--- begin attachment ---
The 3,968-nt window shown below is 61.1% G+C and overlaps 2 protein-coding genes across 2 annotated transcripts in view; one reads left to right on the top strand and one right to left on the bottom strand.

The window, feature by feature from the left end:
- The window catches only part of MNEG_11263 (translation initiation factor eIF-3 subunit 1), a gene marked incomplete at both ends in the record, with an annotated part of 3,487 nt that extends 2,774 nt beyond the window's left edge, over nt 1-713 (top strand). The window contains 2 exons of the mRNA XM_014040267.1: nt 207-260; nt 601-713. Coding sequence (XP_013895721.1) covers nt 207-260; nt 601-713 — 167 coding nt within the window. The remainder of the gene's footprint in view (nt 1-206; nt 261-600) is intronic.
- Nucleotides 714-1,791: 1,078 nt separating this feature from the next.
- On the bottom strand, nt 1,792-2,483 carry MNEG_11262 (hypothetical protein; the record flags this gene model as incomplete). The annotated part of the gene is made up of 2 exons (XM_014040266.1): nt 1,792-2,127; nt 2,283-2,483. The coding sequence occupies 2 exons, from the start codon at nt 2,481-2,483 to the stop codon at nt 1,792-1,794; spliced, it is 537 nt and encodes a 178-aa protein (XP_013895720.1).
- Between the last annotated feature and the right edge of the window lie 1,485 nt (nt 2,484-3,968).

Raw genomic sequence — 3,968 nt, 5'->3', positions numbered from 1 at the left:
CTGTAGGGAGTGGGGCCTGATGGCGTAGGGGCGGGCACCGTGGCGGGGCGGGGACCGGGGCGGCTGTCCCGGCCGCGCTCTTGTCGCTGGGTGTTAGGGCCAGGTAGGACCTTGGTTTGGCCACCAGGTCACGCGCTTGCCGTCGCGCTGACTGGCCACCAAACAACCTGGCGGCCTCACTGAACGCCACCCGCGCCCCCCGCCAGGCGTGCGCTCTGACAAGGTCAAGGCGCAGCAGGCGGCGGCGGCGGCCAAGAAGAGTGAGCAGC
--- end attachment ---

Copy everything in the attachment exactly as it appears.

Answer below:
The 3,968-nt window shown below is 61.1% G+C and overlaps 2 protein-coding genes across 2 annotated transcripts in view; one reads left to right on the top strand and one right to left on the bottom strand.

The window, feature by feature from the left end:
- The window catches only part of MNEG_11263 (translation initiation factor eIF-3 subunit 1), a gene marked incomplete at both ends in the record, with an annotated part of 3,487 nt that extends 2,774 nt beyond the window's left edge, over nt 1-713 (top strand). The window contains 2 exons of the mRNA XM_014040267.1: nt 207-260; nt 601-713. Coding sequence (XP_013895721.1) covers nt 207-260; nt 601-713 — 167 coding nt within the window. The remainder of the gene's footprint in view (nt 1-206; nt 261-600) is intronic.
- Nucleotides 714-1,791: 1,078 nt separating this feature from the next.
- On the bottom strand, nt 1,792-2,483 carry MNEG_11262 (hypothetical protein; the record flags this gene model as incomplete). The annotated part of the gene is made up of 2 exons (XM_014040266.1): nt 1,792-2,127; nt 2,283-2,483. The coding sequence occupies 2 exons, from the start codon at nt 2,481-2,483 to the stop codon at nt 1,792-1,794; spliced, it is 537 nt and encodes a 178-aa protein (XP_013895720.1).
- Between the last annotated feature and the right edge of the window lie 1,485 nt (nt 2,484-3,968).

Raw genomic sequence — 3,968 nt, 5'->3', positions numbered from 1 at the left:
CTGTAGGGAGTGGGGCCTGATGGCGTAGGGGCGGGCACCGTGGCGGGGCGGGGACCGGGGCGGCTGTCCCGGCCGCGCTCTTGTCGCTGGGTGTTAGGGCCAGGTAGGACCTTGGTTTGGCCACCAGGTCACGCGCTTGCCGTCGCGCTGACTGGCCACCAAACAACCTGGCGGCCTCACTGAACGCCACCCGCGCCCCCCGCCAGGCGTGCGCTCTGACAAGGTCAAGGCGCAGCAGGCGGCGGCGGCGGCCAAGAAGAGTGAGCAGC